• Choose your colors next to each other, and if possible in the same light they’re be seen in.
  • Use complementary colors for deep shading. Very dramatic.

Most of all, don’t permit the color police in your head. Color outside the lines and be as wild as your heart.

You’ll find a whole chapter about coloring flowers in my book Thread Magic Garden on my web page at www.ellenanneeddy.com. You’ll find   many of these rose quilts, ready to bloom on your walls, in the gallery section. I hope your garden is blooming too!

 

New Article in Quilt Magazine

Sunday, February 12th, 2012

 

I have an interview on thread in the new April/ May Quilt Magazine! Cynthia Van Hazinga interviewed me for a great article called the Art of Thread in the new issue. She also interviewed Linda Mathews and Susan Brisco. Talk about three very different approaches and three very different kinds of work.  It’s amazing and wonderful to see how endless the possibilities are!

 

 

 

 

 

 

My part starts on page 65 if your looking!

Thanks Cynthia for doing such a good article! It was fun.

You’ll find Quilt Magazine at http://www.quiltmag.com/or on newstands everywhere.

Linda Mathews web page is at http://www.linda-matthews.com/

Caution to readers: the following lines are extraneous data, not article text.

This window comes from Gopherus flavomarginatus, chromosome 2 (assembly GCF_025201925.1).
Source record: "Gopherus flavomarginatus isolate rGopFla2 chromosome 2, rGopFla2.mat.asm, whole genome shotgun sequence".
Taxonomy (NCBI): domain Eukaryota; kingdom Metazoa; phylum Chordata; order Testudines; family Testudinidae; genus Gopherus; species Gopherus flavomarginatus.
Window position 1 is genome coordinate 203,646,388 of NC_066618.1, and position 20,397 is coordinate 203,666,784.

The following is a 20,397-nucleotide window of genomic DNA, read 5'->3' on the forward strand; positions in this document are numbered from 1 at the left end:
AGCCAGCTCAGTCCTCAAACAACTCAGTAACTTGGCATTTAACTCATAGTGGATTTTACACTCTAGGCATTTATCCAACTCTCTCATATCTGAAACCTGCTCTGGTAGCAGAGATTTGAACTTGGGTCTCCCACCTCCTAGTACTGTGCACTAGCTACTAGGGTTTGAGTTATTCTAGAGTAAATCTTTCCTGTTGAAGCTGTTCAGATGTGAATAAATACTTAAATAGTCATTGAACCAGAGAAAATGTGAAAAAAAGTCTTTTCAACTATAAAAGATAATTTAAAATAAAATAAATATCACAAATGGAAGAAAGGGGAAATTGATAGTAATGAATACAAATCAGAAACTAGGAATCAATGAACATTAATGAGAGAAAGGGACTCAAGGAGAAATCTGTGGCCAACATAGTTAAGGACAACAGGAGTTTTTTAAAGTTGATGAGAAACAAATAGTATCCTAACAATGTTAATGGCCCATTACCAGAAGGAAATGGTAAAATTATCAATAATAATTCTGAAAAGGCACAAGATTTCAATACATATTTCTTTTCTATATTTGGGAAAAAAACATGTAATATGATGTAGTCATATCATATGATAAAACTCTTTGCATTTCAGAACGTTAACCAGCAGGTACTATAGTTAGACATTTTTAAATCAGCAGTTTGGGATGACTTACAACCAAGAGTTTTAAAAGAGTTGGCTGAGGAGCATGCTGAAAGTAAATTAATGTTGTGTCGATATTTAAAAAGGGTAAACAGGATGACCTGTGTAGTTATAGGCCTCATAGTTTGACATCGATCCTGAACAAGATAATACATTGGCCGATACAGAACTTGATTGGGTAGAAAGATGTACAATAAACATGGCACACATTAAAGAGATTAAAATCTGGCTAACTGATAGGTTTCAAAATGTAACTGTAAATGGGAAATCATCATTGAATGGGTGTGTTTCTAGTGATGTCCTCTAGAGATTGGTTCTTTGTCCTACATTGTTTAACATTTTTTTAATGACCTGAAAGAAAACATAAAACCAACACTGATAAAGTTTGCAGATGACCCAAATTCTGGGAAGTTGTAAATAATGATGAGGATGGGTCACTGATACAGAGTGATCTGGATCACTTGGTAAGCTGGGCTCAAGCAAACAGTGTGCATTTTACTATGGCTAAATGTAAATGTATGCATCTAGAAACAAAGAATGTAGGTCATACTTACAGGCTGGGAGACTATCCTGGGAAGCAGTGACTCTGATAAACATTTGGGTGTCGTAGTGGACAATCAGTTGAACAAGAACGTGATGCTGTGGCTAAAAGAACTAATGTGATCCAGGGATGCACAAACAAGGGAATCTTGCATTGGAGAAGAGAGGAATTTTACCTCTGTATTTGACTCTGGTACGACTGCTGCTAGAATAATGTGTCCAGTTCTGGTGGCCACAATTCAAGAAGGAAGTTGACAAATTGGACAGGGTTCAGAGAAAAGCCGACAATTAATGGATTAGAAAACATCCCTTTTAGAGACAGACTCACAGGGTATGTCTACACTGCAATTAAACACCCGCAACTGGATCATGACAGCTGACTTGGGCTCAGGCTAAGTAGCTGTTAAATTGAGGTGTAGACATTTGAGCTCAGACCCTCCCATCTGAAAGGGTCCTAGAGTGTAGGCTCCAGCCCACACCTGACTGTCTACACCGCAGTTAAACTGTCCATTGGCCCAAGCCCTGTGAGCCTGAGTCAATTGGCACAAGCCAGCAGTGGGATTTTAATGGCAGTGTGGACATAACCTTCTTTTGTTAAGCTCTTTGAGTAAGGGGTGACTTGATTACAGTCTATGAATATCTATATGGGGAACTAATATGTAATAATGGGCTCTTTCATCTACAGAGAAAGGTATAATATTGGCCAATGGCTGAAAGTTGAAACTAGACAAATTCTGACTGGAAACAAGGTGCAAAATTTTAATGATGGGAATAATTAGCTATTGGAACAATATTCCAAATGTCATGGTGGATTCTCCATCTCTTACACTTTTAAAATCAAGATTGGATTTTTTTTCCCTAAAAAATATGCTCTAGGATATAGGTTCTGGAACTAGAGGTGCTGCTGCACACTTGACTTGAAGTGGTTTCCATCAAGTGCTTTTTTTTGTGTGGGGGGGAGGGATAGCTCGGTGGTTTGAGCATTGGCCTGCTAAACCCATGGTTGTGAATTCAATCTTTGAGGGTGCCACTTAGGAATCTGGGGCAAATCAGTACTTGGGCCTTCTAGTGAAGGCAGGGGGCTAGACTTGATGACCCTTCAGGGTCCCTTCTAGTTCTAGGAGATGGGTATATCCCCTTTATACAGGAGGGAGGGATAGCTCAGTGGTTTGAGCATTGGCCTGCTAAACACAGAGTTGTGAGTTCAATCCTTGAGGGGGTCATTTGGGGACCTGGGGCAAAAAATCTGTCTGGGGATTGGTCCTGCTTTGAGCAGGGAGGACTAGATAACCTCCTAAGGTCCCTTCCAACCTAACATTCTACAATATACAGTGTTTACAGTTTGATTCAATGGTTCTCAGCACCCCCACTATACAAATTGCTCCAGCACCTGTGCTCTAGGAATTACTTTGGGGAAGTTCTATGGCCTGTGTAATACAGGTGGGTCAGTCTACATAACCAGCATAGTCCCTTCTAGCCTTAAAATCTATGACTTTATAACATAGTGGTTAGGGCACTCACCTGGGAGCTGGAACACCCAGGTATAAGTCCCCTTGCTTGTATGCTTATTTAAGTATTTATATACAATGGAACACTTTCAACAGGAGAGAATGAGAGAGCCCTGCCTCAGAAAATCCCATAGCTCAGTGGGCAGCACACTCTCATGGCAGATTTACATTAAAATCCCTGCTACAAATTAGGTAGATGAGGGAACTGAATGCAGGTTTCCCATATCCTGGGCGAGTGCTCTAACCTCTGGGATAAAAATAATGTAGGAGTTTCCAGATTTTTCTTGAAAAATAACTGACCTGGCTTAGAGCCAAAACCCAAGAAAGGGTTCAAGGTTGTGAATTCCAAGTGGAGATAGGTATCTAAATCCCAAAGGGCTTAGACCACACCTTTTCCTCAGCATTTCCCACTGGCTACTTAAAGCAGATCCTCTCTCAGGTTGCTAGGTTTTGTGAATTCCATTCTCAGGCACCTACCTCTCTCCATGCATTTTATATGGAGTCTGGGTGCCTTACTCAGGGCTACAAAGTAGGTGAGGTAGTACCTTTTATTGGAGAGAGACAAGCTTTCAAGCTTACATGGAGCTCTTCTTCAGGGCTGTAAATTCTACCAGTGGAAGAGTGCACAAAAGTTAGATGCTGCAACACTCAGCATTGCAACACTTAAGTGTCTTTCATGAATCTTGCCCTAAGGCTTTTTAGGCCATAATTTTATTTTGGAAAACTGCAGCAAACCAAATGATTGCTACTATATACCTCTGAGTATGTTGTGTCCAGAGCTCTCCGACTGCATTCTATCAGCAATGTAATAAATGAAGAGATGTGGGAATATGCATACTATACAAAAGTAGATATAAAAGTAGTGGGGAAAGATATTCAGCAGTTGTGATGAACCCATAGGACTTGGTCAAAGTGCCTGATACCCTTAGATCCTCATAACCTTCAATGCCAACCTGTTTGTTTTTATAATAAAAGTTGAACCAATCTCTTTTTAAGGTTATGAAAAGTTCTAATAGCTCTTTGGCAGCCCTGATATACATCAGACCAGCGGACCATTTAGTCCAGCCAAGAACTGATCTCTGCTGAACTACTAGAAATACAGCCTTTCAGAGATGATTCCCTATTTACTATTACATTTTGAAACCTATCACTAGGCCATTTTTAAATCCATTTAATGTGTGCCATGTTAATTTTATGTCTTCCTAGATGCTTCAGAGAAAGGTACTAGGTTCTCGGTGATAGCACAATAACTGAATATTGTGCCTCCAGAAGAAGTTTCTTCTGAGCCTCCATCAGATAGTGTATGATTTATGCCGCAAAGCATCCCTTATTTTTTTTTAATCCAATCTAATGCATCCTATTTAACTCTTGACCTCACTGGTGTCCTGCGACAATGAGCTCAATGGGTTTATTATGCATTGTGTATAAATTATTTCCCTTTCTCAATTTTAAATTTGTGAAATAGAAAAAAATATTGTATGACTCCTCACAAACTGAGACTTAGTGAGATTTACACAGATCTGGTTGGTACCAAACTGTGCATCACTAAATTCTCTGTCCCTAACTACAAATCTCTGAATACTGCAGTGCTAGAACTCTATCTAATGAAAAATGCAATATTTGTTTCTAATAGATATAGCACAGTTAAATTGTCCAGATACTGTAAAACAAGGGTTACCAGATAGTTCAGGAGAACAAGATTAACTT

Susan Brisco is at http://www.susanbriscoe.co.uk/

Check it out! And try a really different thread today!

 

 

New Reviews

Saturday, February 11th, 2012

Thread Magic Garden is getting some neat new reviews!

People are starting to talk about Thread Magic Garden. Here’s what they’ve had to say.

 

 

 

Ann Fahl, Author of Coloring With Thread Says “Whether you are interested in thread work or not, this book is a visual delight. C & T ‘s book designer did a great job of including large detail shots through the book. It makes me drool!”  Check out the rest of her review at her blog at annfahl.blogspot.com

 

 

Tina Rathbone at Artelicious  said”Just when I thought I could take a break from holidays I’ve found a new cause for celebration: C&T Publishing has just published a brand-new book by Ellen Anne Eddy: Thread Magic Garden. She’s got some really kind things to say about the book and you’ll find them on her blog.

Both Tina and Ann have known me for a long time. I love both of their work and  they’ve always been supportive of mine. I don’t think they’d say anything they didn’t feel.  But when your friends tell you they like your book, it’s hard to sort out how much of that is kindness and how much of that is real.

But I don’t know Maggie Szafranski at all. Her review is at Maggiemayquilts.blogspot.com.    She said “The best thing is that she breaks down how to create different kinds of flowers, and shows not only the finished product, but also what it would look like before you add the stitching.”

This is the lovely zinnia she did working from the book! Isn’t it great?

Thanks Ann, Tina and Maggie! I’m so glad you liked the book.

So what’s your Thread Magic Garden look like? With all this snow coming in, it’s great to have a garden in the studio

My First Report Card: Thread Magic Garden Reviews

Wednesday, January 25th, 2012

Comes a day in every proud parent’s life when you get your first report card. Your kid comes in the door, runs into your arms and says, “Mom, my teacher said to give you this.” And you hold your breath. At that age they don’t know to hide it from you if  it isn’t going to meet expectations.